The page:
DULUTH, MN -- The week of Thanksgiving is notorious for its surge in car crashes.
Despite the pandemic and stay home advisories, drivers can expect holiday traffic.
Denise McDougall, Northern Lights Driver Education owner, and a licensed instructor, said as people plan for their holiday celebrations, they should add travel safety to their list.
"If you are going to go someplace to gather for the holidays, make it a safe trip," McDougall said. "You don't want someone to get a phone call saying, 'Okay, I won't be there. I was just in a crash.'"
Minnesota State Patrol Public Information Officer Lt. Gordon Shank said, in order to prevent a crash, drivers should give themselves extra time to get to their destination, put away distractions, and adjust their speed to the weather.
"Just because the speed limit says 60, 70, 55, whatever it is, doesn't mean you may want to drive that speed in those certain wintery mixes, snow, or ice that we may get," Shank said.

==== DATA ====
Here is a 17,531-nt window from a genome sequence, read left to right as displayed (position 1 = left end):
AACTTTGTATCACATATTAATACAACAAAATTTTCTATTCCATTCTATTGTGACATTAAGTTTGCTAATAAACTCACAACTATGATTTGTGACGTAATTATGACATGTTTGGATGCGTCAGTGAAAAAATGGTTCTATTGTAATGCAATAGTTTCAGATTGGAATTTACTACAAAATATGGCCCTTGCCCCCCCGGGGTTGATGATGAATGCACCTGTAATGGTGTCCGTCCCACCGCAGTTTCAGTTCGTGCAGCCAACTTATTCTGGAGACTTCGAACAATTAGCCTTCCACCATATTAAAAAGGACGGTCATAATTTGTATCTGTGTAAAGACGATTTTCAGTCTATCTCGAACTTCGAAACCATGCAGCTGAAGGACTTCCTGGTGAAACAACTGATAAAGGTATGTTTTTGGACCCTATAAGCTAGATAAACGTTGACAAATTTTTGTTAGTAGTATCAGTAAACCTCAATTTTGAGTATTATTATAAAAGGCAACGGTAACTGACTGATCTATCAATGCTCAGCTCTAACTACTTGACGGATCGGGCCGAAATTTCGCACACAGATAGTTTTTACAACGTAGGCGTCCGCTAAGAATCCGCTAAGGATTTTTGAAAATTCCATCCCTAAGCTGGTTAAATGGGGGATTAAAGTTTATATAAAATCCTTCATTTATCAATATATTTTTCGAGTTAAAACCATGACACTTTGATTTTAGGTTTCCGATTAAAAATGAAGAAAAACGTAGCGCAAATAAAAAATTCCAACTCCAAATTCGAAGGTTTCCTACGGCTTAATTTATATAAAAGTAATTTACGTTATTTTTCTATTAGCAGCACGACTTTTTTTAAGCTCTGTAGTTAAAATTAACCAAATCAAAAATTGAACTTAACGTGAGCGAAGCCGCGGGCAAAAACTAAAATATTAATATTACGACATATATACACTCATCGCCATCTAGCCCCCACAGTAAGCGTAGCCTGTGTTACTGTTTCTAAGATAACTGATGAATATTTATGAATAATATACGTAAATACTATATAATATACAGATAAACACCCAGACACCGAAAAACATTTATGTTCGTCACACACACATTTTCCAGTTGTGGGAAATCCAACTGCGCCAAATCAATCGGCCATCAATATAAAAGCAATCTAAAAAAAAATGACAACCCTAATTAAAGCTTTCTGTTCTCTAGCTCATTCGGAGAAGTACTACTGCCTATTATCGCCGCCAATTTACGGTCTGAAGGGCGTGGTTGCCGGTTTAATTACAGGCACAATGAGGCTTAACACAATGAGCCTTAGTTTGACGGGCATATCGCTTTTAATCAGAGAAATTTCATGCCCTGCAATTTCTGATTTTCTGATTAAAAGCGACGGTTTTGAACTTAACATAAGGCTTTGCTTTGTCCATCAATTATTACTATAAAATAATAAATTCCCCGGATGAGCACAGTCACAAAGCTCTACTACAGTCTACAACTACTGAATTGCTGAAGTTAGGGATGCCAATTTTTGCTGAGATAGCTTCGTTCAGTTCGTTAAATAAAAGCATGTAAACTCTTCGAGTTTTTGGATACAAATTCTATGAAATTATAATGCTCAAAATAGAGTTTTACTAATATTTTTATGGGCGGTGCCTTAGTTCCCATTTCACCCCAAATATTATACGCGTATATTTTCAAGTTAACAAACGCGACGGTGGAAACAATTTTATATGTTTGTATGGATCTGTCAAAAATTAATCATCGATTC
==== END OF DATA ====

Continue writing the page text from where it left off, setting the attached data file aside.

If you are involved in a crash, call 911, keep your seat belt on, and do not get out of the car.
"Other people are still driving on the road and, especially in wintery conditions, the vehicle may slide and it's unpredictable where they're going to go," Shank said.
McDougall said, if you see someone else in a crash, it is tempting to get out and help. If you decide to pull over, stay in the car, and call 911.
"Too many people on the side of the road, I know some of those people who have been hit because of cars coming down the road," she said.
Giving drivers extra space is a small step to help keep people safe.
Other driver safety tips include ensuring your headlights are on, moving to the left lane when a car is stopped on the shoulder, and keeping your hands off of your cell phone.
Another big reason for crashes during Thanksgiving is impaired driving. Always make a plan to get home safely.